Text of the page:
Dissertations and Theses

Date of Degree


Document Type


Degree Name

Doctor of Philosophy (Ph.D.)


Community Health and Social Sciences


Nicholas Freudenberg

Committee Members

Ghada Soliman

Barbara Katz Rothman

Subject Categories

Public Health


food insecurity, food assistance, food access, campus-based interventions, food pantries, socio-ecological model


Background: The growing rates of food insecurity in college students points to the need to examine food choices within the context of a socio-ecological framework with an emphasis on the contribution of financial constraints and limited food access on food-based decisions.

Methods: A mixed-methods study design using both primary and secondary data analysis was developed for this dissertation. Primary data examining undergraduate college students was collected on three CUNY campuses including: semi-structured in-depth interviews (N=33), computerized 24-hour dietary recalls using the ASA24 program (N=45), three focus groups (N=26) with students who utilize on-campus food assistance programs, and key informant interviews (N=5) with staff who work with the food assistance programs on campus. Secondary data analysis was conducted using the 2017 Health CUNY Health Survey, administered across the twenty five campuses that comprise the City University of New York public university system to examine the relationship between household income and food insecurity status.

Results: Student Interviews: Participants reported many individual, social environmental, community and institutional level factors involved in food choices. Time and financial constraints, as well as the role of family and peer relationships are major factors associated with food decision making for undergraduate students. Students consistently reported being unsatisfied with campus dining venues, primarily stating high prices and lack of variety and quality as reasons for avoiding campus cafeterias.Computerized 24-hour Dietary Recalls: ASA24 recalls revealed limited statistically significant differences in dietary intake among students, likely due to small sample size. Students who used food assistance programs consumed smaller amounts of protein than those who did not (mean difference= 22.970, p<0.05). Students who reported to being worried about running out of food consumed less carbohydrates (Spearman rho=-.323, p<0.05) and sugar intake (Spearman rho= -.318, P<0.05) than students who did not worry about running out of food. Focus Groups: Five themes, related to the needs of food insecure students emerged: financial stressors, eating strategies, struggling to feed dependent children, utilization of university-based food assistance programs, and enrollment in the Supplemental Nutrition Assistance Program (SNAP). Key Informant Interviews: The key informant interviews revealed six strategies that have been put in place to create effective food assistance programs for students: increasing access, securing funding, procurement/distribution of healthy foods, partnerships, outreach, and decreasing stigmatization. 2017 Healthy CUNY Health Survey: Multiple linear regression analysis revealed that the family income category of less than $30,000 per year increased risk of food insecurity by 11% .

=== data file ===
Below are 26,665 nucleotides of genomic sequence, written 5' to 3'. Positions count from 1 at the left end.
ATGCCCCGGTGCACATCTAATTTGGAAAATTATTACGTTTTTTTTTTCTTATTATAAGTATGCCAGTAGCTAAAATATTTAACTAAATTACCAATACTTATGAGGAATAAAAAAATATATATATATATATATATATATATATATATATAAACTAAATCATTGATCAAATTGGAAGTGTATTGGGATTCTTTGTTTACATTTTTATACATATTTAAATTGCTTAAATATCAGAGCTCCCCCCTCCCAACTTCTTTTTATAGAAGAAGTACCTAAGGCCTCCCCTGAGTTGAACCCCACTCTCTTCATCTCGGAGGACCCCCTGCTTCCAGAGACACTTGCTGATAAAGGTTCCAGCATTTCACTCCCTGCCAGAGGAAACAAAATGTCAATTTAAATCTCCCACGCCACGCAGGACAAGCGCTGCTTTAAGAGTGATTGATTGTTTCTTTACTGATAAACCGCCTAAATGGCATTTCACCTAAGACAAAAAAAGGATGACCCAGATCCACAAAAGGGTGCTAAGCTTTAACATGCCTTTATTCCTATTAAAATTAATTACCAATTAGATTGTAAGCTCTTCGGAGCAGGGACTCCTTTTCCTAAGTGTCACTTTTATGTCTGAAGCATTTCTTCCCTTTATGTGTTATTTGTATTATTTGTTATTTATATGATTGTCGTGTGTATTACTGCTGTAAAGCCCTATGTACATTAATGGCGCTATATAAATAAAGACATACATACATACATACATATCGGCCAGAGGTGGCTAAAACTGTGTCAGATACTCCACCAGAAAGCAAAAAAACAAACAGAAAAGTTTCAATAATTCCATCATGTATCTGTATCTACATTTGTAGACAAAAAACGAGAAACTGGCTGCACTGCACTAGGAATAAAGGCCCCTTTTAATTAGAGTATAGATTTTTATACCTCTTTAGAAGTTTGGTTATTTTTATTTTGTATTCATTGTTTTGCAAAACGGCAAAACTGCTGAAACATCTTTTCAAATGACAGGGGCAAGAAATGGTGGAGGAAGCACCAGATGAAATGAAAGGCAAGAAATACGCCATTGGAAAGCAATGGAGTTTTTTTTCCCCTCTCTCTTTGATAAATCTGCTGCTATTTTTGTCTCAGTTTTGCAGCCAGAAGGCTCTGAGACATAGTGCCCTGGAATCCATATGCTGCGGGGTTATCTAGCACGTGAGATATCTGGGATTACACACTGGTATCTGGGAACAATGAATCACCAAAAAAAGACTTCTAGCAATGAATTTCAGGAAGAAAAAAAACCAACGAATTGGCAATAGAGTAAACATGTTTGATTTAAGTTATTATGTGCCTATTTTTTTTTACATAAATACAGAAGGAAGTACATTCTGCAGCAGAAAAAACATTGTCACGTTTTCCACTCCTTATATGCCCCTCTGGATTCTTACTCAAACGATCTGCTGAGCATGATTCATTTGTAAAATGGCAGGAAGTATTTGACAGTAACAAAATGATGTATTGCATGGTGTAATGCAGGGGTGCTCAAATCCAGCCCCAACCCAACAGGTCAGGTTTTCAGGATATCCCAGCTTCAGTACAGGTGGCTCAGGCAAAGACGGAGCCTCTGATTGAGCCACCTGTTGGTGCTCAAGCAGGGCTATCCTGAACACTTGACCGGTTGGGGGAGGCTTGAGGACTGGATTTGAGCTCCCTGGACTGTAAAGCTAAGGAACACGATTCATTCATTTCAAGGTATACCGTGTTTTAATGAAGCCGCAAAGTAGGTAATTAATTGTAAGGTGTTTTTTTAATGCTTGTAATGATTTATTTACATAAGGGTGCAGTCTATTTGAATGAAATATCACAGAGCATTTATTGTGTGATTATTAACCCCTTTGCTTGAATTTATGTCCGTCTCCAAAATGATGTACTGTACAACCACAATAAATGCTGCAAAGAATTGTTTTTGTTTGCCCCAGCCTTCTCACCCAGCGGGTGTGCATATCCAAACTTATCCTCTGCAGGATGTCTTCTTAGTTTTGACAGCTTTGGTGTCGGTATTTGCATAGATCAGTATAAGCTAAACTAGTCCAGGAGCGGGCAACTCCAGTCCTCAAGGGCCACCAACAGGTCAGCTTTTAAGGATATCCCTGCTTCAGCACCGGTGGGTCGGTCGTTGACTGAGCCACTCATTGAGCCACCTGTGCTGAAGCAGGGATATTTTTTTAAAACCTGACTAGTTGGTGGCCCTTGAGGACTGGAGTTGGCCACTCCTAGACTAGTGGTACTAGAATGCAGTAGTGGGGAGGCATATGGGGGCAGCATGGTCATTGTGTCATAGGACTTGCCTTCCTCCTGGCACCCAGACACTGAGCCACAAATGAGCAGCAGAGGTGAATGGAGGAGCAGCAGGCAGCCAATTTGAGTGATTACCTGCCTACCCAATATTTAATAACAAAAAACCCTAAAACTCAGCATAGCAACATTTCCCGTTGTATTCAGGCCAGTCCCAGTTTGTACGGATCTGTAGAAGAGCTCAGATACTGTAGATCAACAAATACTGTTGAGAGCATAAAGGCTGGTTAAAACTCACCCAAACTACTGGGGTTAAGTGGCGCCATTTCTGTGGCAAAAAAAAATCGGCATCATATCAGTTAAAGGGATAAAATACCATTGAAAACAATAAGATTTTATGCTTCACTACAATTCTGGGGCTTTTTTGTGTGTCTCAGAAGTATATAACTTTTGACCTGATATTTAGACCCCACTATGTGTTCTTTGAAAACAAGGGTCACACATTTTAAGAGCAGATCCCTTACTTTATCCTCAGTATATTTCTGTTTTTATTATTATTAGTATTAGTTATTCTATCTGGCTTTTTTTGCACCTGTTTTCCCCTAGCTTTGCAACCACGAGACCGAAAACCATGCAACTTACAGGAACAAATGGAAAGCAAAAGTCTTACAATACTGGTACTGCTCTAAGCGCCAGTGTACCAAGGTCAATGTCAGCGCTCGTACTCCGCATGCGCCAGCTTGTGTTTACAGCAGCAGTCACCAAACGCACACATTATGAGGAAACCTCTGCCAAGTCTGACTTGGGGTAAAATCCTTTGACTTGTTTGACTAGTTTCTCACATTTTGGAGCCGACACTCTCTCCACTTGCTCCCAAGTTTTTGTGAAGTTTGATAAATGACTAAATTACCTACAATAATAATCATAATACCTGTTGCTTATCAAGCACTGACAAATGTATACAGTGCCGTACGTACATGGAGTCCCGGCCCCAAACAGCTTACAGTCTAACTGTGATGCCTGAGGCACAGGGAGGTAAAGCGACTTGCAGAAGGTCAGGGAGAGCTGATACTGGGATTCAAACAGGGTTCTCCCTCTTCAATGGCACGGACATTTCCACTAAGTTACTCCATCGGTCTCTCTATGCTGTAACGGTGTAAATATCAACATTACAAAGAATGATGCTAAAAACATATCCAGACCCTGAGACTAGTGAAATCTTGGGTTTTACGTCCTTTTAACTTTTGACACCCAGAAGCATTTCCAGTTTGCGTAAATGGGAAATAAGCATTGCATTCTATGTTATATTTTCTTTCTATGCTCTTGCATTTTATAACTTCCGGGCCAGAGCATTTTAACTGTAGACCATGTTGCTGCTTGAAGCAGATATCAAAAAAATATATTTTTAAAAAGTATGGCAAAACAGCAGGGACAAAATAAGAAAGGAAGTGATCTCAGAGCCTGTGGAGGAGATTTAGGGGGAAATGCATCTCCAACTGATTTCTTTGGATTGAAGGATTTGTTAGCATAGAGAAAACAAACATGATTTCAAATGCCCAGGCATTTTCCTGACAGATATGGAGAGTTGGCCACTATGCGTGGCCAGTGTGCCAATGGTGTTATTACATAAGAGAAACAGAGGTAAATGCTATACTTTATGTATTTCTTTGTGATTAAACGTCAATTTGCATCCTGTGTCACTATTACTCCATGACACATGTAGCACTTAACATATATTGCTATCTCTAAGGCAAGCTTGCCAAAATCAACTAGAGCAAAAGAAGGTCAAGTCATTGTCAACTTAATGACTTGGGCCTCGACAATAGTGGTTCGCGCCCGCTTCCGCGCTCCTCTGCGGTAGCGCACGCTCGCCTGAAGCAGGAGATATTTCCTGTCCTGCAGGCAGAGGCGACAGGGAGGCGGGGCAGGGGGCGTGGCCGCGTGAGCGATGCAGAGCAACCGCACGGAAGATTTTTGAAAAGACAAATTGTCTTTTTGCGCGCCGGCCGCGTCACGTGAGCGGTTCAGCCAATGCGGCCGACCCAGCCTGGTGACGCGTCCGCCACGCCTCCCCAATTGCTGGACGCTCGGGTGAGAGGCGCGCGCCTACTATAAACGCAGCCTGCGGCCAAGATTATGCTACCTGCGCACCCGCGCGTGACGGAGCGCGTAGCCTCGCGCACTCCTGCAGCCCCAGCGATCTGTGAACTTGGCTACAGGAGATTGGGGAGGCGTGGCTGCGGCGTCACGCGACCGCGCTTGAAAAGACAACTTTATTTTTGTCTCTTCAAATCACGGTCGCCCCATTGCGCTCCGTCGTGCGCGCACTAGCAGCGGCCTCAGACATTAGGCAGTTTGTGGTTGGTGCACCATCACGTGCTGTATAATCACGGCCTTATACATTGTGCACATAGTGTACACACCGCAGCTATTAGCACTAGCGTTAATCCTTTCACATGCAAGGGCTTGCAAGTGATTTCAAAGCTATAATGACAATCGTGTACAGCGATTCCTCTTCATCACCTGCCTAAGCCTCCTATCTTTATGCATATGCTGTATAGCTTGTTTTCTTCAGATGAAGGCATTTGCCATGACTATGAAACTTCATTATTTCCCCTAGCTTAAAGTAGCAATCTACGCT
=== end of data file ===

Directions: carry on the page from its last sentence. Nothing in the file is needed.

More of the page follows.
Conclusion: These studies fill in the gaps on food insecurity and dietary intake in college students who attend large universities in urban neighborhoods. Time and financial constraints play a major role in food-based decisions for college students, system-level changes that allow for students to meet their basic needs of nourishment. This includes changes to campus dining to include healthy food items that are affordable and appealing to students. It was found that food insecurity is a significant problem for students with an annual household income of below $30,000. This highlights the need for necessary policy changes that allow increased access to food for college students, such as changing eligibility requirements for SNAP and providing free meals on-campus to students in need. The food assistance programs at CUNY have been successful in providing support for students and are well-rated by program users, however, a large population of students are unaware of these programs pointing to the need for a concerted outreach effort to increase utilization of the food assistance programs. Overall, this research builds on the body of literature on the factors associated with food intake and food insecurity in a diverse student population.

Included in

Public Health Commons



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